I have to say a lot of these discussions about Christian orthodoxy no longer concern me because of something I’ve noticed. The Synoptics-Acts teach the resurrection of BOTH the just and unjust attendant with the unjust being raised to be tossed into hell. However, that hell is annihilation per Jesus’ comment about fearing “him who can DESTROY both body and soul in hell.”  The epistular Paul and John on the other hand teach that he who believes in Jesus will be raised (John), or Jesus will raise those who “belong to him” when he returns (Paul), i.e. no unsaved or unbeliever or no on who does not “belong” to Jesus will be raised, the punishment for the unsaved being death “the wages of sin is death” and “destruction” and that is meant literally, as in the unbeliever ceases to exist instantly upon death and so only the saved can be resurrected because only they continue to exist after death.  In each system, the unsaved are eventually obliterated, not tormented forever. The Synoptics system does have them being tormented between death and the resurrection (i.e. Luke’s story of the rich man and Lazarus), but finally obliterated in hell after the resurrection. John and Paul have them instantly obliterated at death.  So its pointless to worry overmuch about “orthodoxy.”

Reminds me of Ecclesiastes 7:16-17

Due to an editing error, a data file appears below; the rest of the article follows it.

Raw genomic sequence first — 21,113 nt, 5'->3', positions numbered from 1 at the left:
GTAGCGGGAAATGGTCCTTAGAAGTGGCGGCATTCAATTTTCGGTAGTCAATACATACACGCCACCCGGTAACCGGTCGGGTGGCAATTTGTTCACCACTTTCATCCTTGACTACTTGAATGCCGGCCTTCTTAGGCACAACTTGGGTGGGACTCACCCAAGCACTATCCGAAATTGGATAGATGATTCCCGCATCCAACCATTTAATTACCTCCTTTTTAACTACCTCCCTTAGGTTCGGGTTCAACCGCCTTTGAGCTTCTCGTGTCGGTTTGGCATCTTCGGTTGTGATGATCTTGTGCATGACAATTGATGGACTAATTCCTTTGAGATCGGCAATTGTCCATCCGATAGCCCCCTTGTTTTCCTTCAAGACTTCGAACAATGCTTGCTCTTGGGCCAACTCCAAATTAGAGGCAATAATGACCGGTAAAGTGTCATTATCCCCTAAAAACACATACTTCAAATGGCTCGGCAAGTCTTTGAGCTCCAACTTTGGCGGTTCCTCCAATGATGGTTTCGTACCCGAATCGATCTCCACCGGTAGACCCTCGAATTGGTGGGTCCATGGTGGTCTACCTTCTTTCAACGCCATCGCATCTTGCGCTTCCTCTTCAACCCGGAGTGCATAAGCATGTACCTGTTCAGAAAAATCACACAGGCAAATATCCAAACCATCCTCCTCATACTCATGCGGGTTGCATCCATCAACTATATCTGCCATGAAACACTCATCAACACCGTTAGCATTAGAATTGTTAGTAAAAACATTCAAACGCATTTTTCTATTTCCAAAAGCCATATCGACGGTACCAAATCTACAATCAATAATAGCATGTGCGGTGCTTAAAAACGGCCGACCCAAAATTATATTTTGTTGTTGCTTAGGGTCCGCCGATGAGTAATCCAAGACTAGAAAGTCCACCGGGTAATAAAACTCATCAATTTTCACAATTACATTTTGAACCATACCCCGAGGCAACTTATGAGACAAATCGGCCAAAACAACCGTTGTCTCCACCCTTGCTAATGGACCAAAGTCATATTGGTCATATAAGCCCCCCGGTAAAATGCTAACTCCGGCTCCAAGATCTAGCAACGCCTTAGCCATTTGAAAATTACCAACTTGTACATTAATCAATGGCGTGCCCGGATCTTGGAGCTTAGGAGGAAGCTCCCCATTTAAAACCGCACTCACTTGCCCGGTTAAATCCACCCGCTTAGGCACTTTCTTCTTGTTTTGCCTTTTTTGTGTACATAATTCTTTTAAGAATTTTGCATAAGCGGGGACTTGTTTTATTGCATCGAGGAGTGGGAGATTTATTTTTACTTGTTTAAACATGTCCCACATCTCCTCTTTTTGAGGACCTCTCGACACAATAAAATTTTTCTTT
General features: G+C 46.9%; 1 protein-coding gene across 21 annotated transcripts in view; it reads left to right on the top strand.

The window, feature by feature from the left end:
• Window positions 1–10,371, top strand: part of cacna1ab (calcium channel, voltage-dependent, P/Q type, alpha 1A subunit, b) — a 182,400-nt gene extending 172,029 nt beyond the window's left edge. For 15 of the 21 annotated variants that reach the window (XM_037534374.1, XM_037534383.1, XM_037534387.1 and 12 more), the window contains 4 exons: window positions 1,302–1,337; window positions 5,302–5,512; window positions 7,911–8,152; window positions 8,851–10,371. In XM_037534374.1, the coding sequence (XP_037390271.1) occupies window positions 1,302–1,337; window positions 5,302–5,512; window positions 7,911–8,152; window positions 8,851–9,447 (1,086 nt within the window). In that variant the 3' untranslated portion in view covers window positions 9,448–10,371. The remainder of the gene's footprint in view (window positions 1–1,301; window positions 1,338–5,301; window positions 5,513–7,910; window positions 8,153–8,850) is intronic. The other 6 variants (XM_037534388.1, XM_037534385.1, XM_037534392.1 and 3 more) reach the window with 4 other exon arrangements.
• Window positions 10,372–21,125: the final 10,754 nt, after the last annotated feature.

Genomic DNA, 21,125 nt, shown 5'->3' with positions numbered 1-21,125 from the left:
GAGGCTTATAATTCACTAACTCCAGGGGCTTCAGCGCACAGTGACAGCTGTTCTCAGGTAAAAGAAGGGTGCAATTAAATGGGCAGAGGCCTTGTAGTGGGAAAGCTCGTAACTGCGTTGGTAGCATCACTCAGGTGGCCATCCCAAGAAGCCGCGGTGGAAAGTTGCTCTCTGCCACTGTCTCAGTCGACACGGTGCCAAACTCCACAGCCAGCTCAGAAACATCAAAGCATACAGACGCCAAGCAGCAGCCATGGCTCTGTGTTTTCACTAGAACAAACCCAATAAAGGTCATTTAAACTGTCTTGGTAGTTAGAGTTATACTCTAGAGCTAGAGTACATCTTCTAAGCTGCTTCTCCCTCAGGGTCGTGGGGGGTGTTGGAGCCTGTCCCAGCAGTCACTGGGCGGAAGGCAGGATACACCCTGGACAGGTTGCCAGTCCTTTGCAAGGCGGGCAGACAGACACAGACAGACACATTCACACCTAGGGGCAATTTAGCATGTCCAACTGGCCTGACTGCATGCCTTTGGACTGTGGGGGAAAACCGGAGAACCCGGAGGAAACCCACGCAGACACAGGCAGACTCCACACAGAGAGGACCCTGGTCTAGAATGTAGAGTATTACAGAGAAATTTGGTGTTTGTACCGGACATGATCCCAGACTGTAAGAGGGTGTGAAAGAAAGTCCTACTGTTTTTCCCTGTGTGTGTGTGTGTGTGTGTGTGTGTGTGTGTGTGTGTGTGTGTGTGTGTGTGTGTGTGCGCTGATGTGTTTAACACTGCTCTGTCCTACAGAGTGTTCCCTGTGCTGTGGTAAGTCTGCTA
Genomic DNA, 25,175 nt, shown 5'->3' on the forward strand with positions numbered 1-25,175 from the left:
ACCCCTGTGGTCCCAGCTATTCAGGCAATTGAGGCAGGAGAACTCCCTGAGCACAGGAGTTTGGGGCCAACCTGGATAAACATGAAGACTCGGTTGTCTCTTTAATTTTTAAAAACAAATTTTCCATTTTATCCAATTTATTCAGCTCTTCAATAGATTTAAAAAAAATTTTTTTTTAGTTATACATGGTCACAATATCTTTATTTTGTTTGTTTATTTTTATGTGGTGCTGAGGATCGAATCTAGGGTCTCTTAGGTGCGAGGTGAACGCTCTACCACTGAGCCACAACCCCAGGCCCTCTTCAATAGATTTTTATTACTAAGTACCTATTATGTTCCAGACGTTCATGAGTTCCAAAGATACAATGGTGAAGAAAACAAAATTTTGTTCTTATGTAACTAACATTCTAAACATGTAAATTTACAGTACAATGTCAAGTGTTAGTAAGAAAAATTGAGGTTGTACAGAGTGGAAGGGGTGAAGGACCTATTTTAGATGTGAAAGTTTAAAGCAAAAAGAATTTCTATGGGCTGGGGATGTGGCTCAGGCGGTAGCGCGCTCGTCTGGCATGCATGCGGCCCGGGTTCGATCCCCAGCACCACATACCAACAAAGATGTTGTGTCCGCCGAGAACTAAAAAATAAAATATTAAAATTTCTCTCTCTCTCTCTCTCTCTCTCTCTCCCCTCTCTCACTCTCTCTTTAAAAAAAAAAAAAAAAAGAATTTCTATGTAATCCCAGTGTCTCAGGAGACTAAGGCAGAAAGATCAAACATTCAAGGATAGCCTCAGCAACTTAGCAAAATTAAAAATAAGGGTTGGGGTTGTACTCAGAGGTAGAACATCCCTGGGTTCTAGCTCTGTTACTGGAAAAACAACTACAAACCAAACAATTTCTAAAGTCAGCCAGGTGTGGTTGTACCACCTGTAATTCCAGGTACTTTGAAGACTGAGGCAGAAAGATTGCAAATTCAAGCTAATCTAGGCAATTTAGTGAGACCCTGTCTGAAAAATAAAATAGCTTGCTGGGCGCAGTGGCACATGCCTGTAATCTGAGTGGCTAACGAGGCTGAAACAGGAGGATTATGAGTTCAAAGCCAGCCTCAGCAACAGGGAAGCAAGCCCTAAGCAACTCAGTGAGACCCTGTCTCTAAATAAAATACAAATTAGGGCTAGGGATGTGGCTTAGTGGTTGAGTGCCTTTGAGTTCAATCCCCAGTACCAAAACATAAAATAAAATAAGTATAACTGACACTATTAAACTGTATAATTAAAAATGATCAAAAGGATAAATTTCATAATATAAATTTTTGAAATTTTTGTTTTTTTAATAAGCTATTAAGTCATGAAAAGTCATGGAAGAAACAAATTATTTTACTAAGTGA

Be not righteous over much; neither make thyself over wise: why shouldest thou destroy thyself ?

Be not over much wicked, neither be thou foolish: why shouldest thou die before thy time?

The New Testament itself can’t agree on one coherent after-life view, but its two competing views certainly rule out the mainstream eternal torment view, and thus all the over freaking out about condemnation is beside the point. Is the law infinite? Is it going to condemn me no matter what? Will God invent a new law all of the sudden just to condemn me at the last minute, as Protestantism teaches?  Well then I’ll be obliterated.  Well then, in such a case, under such a tyrant of a god, I would simply agree with Job in Job 7:16

I loathe it; I would not live alway: let me alone; for my days are vanity.

I would not = I don’t want to. And Job had never even watched Starship Troopers:

Come on you apes, you wanna live forever?

Actually its interesting to me, that early Christianity was about escaping from obliteration to get to live forever via the resurrection. Modern Christianity is about some indestructible soul that not even God can obliterate so the best he can do with one he doesn’t like is dump it in a furnace.  And Buddhism is the idea that this life sucks but we keep getting born back into it and so the point is to let go of all desires and achieve “enlightenment” so that you can finally “go to Nirvana” which more or less means just finally cease to exist. Job 7:16 (maybe not the entire book, but that one verse) seems more in line with the last one.

PS: I will post two comments below, both of which I made on a post over on Argo’s blog, in a post he calls “The Christian Does Not Die, He Becomes Death: Spiritual Marxism masquerading as the Christian orthodox ideal, Part 17“.  I’m posting those comments here because you kind of need them to understand my theory of finite vs infinite law, which was referenced above because this post was initially written as another comment for that blogpost which I decided to just make a blogpost on my blog instead. Anyone curious as to why I mentioned Buddhism here, see my comments on another of Argo’s posts, called “God’s Categorical Knowledge is Both Irrelevant and Impossible for Humanity to Know and Claim“.

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